=> The Sentinel-2 Level 1C products will be split into tiles. and I have searched a little how the naming convention of Sentinel-2 tiles works. I have found some interesting resources in Sentinel-2 website :

  • A User Handbook for Sentinel-2 products (which does not explain the naming convention of the tiles)
  • A kml file that provides the footprint of all the tiles, and their name. To  access it, go to Sentinel-2 official portal, and click on « Sentinel-2 Level-1C tiling grid », in the key resources menu on the right.



Here is  what I have guessed :

  • The first 2 numbers of a tile name (such as 31TCJ) correspond to the UTM zone. The world is divided in 60 UTM zones of 8 degrees width in longitude, with numbers increasing towards the East. Zone 1 is over the Pacific Ocean.
  • Each zone is divided in latitude, by chunks of 6 degrees. This is represented by a letter, which increases from South to North.
  • And finally, each chunk is divided in 110 km tiles, with a 10 km overlap, from West to East, 4th Letter, and South to North, 5th Letter. What is not easy to guess is the fact that the forth and fifth letters are not reset for each chunk, but continue to increase when changing zone and chunk, but are reset to A when the counter exceeds Z.

 For instance :

  • the tile in Toulouse, id 31TCJ. 31 is the UTM zone, T is the latitudinal chunk. C denotes the West-East tile position within the chunk and J the South-North position.
  • If you want to see the tile in the East of Toulouse, which includes Castres, it will be 31TDJ.
  • If you want to see the tile in the North East of Toulouse, which includes Aurillac, it will be 31TDK.
  • If you want to see the tile at the West of Toulouse, which includes the Armagnac region, it will be… 30TYP. 30T because it is a different UTM zone, and YP … because this numbering is not practical  ?
  • The tile at the South of that one, for which we processed our first Level 2A products is  30TYN (because the O letter is excluded, to avoid confusion with 0)

 Sorry for that, I would like to have a formula which guesses the tile name as a function of the longitude and latitude, but I am not able to figure out one. Has any of you heard of one ? What I am happy with is the fact that tiles overlap by 10km. This ovelap means an increase of 21 % of the data volume, which is already large, but enables to process Level 2A products independently. It is very difficult to detect a cloud shadow when you do not see the corresponding cloud. And on the edge of the tiles, you will have shadows on clouds you do not see. But thanks to the overlap, the shadows will be well detected on the other overlapping tile. A colleague of mine told me this grid was born in the brain of an American solldier (yes, soldiers have brains ). Here is a description, which sadly does not tell how the two last letters were defined.This said, in 1789, during the French revolution, a project to devide French territory in tiles had been set-up by the Sieyes-Thouret comittee. The project was not appproved, but if it had been, I am quite sure that Lamartine would have found much more poetic names than those used for Sentinel-2.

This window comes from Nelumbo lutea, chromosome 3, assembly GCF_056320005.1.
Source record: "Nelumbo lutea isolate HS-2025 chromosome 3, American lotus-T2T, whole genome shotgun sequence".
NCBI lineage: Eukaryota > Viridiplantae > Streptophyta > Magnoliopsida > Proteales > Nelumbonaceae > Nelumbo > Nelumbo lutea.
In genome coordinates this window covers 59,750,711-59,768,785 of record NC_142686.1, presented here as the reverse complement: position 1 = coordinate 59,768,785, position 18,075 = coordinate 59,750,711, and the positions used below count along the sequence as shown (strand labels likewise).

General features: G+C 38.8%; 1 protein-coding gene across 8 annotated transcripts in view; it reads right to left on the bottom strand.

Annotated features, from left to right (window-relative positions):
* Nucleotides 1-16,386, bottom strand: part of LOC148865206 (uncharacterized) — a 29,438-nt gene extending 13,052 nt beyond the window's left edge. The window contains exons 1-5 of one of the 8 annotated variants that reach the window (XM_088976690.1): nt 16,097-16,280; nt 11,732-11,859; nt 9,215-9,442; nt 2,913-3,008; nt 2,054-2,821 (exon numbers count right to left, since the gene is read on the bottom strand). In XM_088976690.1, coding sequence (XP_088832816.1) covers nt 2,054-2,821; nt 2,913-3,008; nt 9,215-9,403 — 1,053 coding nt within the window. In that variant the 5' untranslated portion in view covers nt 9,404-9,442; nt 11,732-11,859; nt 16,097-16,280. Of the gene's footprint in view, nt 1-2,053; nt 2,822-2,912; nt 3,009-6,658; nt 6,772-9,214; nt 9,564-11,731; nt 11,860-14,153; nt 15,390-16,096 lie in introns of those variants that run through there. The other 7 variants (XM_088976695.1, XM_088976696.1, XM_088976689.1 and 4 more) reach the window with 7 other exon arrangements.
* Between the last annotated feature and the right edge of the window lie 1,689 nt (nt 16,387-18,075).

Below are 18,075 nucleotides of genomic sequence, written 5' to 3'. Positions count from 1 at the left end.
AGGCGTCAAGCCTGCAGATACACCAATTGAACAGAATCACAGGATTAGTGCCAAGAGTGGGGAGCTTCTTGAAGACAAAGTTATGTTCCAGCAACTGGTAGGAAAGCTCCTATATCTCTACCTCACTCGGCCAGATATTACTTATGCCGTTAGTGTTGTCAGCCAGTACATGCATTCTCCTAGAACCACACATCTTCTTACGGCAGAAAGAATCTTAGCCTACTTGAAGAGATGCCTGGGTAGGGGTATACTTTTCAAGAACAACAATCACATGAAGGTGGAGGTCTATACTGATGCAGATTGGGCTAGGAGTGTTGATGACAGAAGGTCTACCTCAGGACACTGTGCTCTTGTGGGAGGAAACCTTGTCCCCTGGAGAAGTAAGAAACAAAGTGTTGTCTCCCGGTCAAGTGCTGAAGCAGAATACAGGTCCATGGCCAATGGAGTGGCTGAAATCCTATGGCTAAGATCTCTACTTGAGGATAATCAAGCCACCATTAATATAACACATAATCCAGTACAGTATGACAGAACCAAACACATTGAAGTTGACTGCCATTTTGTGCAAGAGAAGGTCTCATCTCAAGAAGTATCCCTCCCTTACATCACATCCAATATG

6 thoughts on “The Sentinel-2 tiles, how they work ?

  1. Merci pour ces infos et pour l’ensemble de ce blog qui est une mine d’or !Ce petit lien pour mentionner que:1) Il y avait une erreur dans la numérotation des tuiles utilisée, qui affecte tous les produits antérieur à la baseline 02.01. Certaines tuiles dans l’hémisphère Sud ont donc changé de nom… Attention pour les séries temporelles donc !2) Le nouveau fichier KML avec la numérotation des tuiles se trouve ici:https://sentinel.esa.int/documents/247904/1955685/S2A_OPER_GIP_TILPAR_20150622T000000_21000101T000000_ZZ_0007.kml

    1. Merci Sebastien pour le commentaire et la correction. Je mets à jour l’article.\nOlivier

  2. the links are broken now. but really thank you for sheding some light over this tiling scheme. Still not able to figure out how to search from engines the tiles for a specific geogrpaphic areaany new links to tiles? and for S1 products?thankssssmerciiiii

  3. I didn’t try to find any formula. It looks not obvious and could change for every source.I solved the problem of tiles fetching creating a RTree from the kml. This will allow you to know the tile quickly and you can change the tiling system for every different sources. In addition, you will obtain multiple tiles, those that intersect with the point or polygon that you use in the RTree. You can create a virtual raster in memory joining the tiles and read save only AOI you need. Create an object with the RTree, serialize it and save it in a file. You wont need to create the RTree every time.At the end you could have something like a function fetch():fetch(RTree object,geometry object)–>tilesI know it is a late answer. I guess you found another solution. Anyway, I hope it helps a bit!

  4. The tile index is the US Military Grid Reference System.
    A global shapefile of the MGRS tiled to 100km (same tiling as S2) can be downloaded from here:

    > Download the « MGRS 100km Square Identifier polygons – worldwide shapefile » file

    NB that it doesn’t show the 10km buffer that S2 uses. The tiling system is defined on Earth Explorer as follows:
    « Tile Number
    Field Definition: Tile number, from the US Military Grid Reference System (MGRS) naming convention, where xxxxx is a fixed string of 5 characters.

    T15SWC  »

    Source: https://lta.cr.usgs.gov/DD/Sentinel2.html#tile_number


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